In 2001, I was another victim of the bursting tech bubble. I had spent all the money I made during my Silicon Valley years coaching and investing in the young athletes I worked with, and had put my heart and soul into my tech work and coaching, like I had done in my athletic “career” 10 years before. I worked to give myself money to do what I loved- to see people improve themselves. The result was the same- I was burnt out and disillusioned.
I had always coached in a ‘mentor’ sort of way; spending long periods living with the (very select) athletes I worked with- showing them how to live by my example, rather than handing them a program to follow. Athletes and their families became my family. Only later would I understand that I was doing so in a gurukulam-style manner common to Indian teachers.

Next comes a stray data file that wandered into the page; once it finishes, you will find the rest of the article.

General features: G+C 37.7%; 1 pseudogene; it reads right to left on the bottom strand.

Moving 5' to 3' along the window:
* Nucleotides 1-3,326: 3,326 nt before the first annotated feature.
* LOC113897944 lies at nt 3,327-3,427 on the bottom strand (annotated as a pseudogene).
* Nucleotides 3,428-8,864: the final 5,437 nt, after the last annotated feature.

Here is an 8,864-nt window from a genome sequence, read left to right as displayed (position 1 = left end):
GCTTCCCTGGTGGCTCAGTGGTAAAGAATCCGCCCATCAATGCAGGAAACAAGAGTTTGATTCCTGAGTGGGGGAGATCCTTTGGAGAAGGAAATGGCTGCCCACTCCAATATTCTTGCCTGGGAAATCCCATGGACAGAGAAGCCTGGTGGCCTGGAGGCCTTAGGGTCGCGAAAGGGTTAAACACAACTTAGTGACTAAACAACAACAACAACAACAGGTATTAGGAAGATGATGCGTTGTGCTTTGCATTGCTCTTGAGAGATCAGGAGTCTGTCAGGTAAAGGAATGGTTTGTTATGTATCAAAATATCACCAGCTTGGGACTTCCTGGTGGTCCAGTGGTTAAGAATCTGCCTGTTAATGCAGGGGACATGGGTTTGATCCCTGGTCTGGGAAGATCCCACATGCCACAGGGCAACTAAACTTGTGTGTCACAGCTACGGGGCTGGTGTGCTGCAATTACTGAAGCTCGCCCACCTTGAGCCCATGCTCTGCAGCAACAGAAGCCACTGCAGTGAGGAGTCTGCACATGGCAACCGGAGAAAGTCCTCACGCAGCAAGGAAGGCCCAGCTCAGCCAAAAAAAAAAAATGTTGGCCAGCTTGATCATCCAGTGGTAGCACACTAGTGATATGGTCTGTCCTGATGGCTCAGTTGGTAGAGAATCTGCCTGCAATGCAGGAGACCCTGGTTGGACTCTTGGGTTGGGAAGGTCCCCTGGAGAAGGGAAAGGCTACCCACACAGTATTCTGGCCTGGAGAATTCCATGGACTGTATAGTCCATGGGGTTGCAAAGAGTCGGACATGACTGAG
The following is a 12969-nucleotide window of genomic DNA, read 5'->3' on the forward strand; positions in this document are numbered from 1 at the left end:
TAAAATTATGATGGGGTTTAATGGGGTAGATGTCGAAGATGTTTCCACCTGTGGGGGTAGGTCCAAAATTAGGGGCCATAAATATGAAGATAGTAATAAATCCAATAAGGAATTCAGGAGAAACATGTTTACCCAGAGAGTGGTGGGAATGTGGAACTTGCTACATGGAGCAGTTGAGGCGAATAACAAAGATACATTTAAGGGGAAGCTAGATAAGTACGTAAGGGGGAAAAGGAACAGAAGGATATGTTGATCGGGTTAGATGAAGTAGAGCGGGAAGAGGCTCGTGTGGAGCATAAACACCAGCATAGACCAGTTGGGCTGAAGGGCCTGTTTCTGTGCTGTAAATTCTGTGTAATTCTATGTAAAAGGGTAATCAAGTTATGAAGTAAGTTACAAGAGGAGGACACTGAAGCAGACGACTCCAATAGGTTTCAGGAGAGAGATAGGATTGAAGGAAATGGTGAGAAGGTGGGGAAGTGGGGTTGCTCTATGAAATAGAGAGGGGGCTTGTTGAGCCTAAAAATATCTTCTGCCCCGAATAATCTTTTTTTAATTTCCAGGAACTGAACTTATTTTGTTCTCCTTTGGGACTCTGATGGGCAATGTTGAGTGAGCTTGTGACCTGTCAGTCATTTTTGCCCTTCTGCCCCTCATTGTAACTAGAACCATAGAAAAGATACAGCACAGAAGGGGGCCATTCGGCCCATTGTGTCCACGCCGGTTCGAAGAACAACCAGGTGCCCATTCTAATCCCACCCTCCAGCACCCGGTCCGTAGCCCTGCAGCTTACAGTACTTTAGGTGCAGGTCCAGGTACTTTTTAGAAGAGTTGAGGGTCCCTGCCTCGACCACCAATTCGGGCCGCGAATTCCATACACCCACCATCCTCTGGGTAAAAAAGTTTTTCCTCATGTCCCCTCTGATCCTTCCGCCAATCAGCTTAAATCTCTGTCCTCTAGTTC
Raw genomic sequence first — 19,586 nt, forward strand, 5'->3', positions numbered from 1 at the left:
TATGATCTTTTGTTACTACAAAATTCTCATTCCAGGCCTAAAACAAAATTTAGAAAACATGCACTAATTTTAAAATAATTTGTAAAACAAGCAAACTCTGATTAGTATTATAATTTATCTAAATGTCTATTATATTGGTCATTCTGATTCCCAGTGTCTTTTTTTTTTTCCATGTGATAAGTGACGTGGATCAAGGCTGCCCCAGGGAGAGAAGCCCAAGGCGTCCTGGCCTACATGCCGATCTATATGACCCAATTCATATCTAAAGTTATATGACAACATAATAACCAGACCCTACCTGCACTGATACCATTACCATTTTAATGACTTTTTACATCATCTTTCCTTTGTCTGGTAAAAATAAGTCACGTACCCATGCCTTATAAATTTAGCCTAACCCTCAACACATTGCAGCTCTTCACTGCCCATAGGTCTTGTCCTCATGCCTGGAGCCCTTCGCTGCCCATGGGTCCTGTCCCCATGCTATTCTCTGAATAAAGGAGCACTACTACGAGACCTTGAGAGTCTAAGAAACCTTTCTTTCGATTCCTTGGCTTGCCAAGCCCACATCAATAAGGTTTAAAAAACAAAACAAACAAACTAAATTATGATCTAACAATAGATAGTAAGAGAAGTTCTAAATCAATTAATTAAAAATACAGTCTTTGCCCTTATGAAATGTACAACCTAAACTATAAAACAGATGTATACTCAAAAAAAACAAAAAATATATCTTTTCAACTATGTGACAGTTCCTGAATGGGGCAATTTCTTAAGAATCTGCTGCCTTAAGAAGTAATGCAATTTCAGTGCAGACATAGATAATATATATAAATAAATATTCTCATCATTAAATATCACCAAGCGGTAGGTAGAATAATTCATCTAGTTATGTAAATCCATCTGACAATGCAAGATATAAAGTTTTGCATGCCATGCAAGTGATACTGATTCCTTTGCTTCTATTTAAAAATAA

By early 2002, I had spent 8 months sullenly playing online RPGs in an apartment with what little money I had left. I was coaching Masters athletes for money now instead of juniors, while refusing to take lower paying jobs than I had previously worked. At the end of 2002, I gave it up and went right back to an entry-level job doing tech support, again on the burnout track.
That same year, I ran into a group who showed me another way to experience life. Second-guessing myself, I got married- and quickly divorced- and then literally RAN to an ashram to live out (so I thought) my years trying to be a Swami. I took my teacher training in October 2005 and never looked back. I hadn’t realized how unhappy I had been trying to live out the fantasy of “American life” and that the cultural conditioning I had inherited wasn’t serving how I thought of myself or my philosophical mindset.
In the steady, disciplined life of the yogi, I found a solace and bent to the tasks given by a very tough spiritual teacher with a real long-awaited devotion I hadn’t known I possessed. I became a student, really for the first time. I learned how to detach myself from my stubborn, arrogant and capricious mind to identify with the immortal Self shared among us all. None of this came naturally to me, and it took a full year to grok the cultural shift that was taking place inside me. Continue reading